I have a family that I love, but it has not always been happy. I craved and sought my mother’s love and validation my entire life, with very little success. I went back again and again only to be embarrassed, shunned, chastised, or made to feel guilty. Every time, I left feeling hurt and sometimes mad, which really just covered up the hurt. I would ask myself, “Why does she do this? What have I done to deserve this? When will she tell me I am a lovely, worthwhile daughter and that she is proud of me?”
I was stuck in this place for many years—a perpetual victim. I went to therapy, discussed it with my partner, journaled about it, and tried all kinds of strategies to gain favor with my mom. While these things helped a bit, what really helped me find freedom was forgiveness.
In Al-Anon, I have learned to have compassion for the alcoholic—to separate the person from the behavior and to forgive them. I discovered that forgiveness isn’t some magnanimous act that lets others off the hook. It is about me and for me! First, I have no business judging another—the alcoholic, my mom, or anyone. Second, when I have compassion and find the willingness to love others despite their behaviors, I make room to consider forgiveness. Finally, when I forgive, I let go.
Forgiveness gives me my life back! It gives me peace, calm, and serenity. It gives me time and energy to spend on the sweetness of life instead of a merry-go-round of complaining and keeping resentments alive. It gives me a doorway through which to love my mother despite all of the hurts that I have experienced.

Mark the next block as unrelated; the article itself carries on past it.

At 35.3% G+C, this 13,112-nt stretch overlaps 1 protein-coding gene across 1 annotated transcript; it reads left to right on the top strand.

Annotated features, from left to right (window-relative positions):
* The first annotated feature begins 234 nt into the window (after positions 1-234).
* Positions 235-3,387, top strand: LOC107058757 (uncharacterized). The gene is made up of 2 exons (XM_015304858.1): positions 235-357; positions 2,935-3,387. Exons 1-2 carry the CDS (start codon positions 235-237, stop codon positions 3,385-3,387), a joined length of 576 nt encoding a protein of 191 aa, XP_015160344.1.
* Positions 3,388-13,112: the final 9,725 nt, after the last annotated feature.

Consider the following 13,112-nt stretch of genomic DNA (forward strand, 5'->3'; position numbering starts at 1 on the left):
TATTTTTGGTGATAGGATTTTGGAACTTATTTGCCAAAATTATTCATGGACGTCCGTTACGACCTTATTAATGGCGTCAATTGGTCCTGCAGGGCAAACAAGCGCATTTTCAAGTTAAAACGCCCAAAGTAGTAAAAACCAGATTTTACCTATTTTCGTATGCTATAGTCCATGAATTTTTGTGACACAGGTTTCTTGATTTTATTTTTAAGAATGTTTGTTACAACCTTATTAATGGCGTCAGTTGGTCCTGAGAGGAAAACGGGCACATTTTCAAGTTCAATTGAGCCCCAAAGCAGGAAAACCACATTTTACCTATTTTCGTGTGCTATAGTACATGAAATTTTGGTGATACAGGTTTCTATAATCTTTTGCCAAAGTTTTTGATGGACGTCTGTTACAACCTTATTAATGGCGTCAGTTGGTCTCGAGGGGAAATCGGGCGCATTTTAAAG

As my mother grows old, I am finding my way to loving her unconditionally. If I am being honest, I sometimes revert back to my old way of thinking, but today, I strive to spend less time there and move more quickly toward forgiveness.
By Joy F., Saskatchewan
The Forum, February 2022
Feel free to reprint this article on your service arm website or newsletter, along with this credit line: Reprinted with permission of The Forum, Al-Anon Family Group Headquarters, Inc., Virginia Beach, VA.
Absolutely true and beautiful
Thank you Joy
Exactly my experience with my mother. It wasn’t until 5 years before she died that we forgave each other and started a more loving mother daughter relationship. I am so grateful to Al-Anon for being able to meet my mother halfway to give us the closure to our acrimonious relationship and the beginning of a new and more loving one. This also led me to the realization that forgiveness was for me.